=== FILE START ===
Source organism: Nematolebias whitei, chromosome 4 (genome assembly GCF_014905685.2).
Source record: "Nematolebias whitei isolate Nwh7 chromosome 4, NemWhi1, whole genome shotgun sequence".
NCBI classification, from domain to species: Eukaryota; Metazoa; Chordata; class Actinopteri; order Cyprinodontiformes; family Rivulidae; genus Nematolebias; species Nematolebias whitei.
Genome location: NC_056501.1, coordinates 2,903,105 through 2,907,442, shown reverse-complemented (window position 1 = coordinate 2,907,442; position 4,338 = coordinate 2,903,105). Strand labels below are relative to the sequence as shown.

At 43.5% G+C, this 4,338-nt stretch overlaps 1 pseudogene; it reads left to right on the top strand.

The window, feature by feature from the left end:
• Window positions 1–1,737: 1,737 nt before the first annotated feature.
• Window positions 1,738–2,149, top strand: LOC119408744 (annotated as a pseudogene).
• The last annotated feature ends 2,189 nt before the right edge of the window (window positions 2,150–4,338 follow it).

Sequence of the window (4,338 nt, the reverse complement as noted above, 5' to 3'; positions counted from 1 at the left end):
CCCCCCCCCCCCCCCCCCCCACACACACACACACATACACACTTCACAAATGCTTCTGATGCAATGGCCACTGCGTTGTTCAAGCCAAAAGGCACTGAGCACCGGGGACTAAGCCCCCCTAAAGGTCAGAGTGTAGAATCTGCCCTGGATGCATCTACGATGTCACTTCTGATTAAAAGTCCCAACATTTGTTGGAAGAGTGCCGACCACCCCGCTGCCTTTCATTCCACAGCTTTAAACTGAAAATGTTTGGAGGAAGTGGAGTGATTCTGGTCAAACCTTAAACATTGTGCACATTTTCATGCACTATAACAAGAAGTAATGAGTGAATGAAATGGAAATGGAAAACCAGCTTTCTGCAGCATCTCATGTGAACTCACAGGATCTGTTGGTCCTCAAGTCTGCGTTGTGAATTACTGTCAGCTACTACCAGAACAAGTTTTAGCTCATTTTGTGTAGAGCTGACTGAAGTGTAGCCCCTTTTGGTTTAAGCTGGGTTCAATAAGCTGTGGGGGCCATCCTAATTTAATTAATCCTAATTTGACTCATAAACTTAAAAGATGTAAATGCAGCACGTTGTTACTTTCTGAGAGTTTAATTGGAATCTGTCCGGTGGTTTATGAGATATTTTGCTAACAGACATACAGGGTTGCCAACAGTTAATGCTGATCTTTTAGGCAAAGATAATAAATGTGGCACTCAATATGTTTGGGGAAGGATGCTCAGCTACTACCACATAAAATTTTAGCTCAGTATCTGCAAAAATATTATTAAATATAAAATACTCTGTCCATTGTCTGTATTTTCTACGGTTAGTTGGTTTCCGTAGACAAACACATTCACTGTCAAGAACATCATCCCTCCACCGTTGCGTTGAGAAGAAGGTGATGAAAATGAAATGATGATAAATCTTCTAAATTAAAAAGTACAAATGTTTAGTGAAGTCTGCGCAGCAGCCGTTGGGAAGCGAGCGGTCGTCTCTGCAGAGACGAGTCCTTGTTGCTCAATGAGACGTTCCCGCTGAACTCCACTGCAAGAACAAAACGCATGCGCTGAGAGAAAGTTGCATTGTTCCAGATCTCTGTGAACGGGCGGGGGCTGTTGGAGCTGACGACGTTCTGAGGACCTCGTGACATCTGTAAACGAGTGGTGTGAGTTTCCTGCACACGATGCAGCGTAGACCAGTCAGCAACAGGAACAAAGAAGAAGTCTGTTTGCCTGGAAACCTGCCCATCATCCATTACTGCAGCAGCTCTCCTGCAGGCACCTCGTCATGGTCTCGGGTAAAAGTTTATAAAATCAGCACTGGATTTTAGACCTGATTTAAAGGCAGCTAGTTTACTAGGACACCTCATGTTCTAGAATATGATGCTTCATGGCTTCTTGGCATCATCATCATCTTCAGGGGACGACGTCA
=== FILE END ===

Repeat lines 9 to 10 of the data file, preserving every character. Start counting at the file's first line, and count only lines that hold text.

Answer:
• The last annotated feature ends 2,189 nt before the right edge of the window (window positions 2,150–4,338 follow it).

Sequence of the window (4,338 nt, the reverse complement as noted above, 5' to 3'; positions counted from 1 at the left end):